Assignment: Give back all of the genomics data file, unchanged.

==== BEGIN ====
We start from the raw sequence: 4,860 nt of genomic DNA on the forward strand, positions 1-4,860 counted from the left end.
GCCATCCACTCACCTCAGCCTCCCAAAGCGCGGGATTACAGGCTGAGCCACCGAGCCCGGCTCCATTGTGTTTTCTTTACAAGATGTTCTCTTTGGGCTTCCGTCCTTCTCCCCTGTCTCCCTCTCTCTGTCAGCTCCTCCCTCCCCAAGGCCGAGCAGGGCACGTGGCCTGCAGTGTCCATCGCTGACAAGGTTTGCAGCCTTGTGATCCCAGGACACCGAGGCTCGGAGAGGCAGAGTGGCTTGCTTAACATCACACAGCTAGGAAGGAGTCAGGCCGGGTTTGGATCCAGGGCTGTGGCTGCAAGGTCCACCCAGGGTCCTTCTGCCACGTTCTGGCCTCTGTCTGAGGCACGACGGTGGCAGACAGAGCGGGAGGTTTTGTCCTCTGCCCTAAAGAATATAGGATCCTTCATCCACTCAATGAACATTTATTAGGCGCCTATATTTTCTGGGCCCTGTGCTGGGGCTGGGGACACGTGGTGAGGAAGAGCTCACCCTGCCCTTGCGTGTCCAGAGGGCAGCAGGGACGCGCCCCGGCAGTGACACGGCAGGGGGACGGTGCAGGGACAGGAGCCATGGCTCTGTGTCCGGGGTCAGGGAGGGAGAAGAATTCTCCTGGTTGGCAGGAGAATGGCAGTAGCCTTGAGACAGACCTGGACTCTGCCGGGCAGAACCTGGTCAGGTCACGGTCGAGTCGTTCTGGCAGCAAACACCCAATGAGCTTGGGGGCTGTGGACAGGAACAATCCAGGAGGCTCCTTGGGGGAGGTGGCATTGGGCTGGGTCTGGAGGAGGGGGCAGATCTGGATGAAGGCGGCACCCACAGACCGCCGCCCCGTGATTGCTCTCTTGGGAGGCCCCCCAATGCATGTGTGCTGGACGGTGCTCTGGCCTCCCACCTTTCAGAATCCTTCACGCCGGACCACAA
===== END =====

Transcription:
We start from the raw sequence: 4,860 nt of genomic DNA on the forward strand, positions 1-4,860 counted from the left end.
GCCATCCACTCACCTCAGCCTCCCAAAGCGCGGGATTACAGGCTGAGCCACCGAGCCCGGCTCCATTGTGTTTTCTTTACAAGATGTTCTCTTTGGGCTTCCGTCCTTCTCCCCTGTCTCCCTCTCTCTGTCAGCTCCTCCCTCCCCAAGGCCGAGCAGGGCACGTGGCCTGCAGTGTCCATCGCTGACAAGGTTTGCAGCCTTGTGATCCCAGGACACCGAGGCTCGGAGAGGCAGAGTGGCTTGCTTAACATCACACAGCTAGGAAGGAGTCAGGCCGGGTTTGGATCCAGGGCTGTGGCTGCAAGGTCCACCCAGGGTCCTTCTGCCACGTTCTGGCCTCTGTCTGAGGCACGACGGTGGCAGACAGAGCGGGAGGTTTTGTCCTCTGCCCTAAAGAATATAGGATCCTTCATCCACTCAATGAACATTTATTAGGCGCCTATATTTTCTGGGCCCTGTGCTGGGGCTGGGGACACGTGGTGAGGAAGAGCTCACCCTGCCCTTGCGTGTCCAGAGGGCAGCAGGGACGCGCCCCGGCAGTGACACGGCAGGGGGACGGTGCAGGGACAGGAGCCATGGCTCTGTGTCCGGGGTCAGGGAGGGAGAAGAATTCTCCTGGTTGGCAGGAGAATGGCAGTAGCCTTGAGACAGACCTGGACTCTGCCGGGCAGAACCTGGTCAGGTCACGGTCGAGTCGTTCTGGCAGCAAACACCCAATGAGCTTGGGGGCTGTGGACAGGAACAATCCAGGAGGCTCCTTGGGGGAGGTGGCATTGGGCTGGGTCTGGAGGAGGGGGCAGATCTGGATGAAGGCGGCACCCACAGACCGCCGCCCCGTGATTGCTCTCTTGGGAGGCCCCCCAATGCATGTGTGCTGGACGGTGCTCTGGCCTCCCACCTTTCAGAATCCTTCACGCCGGACCACAA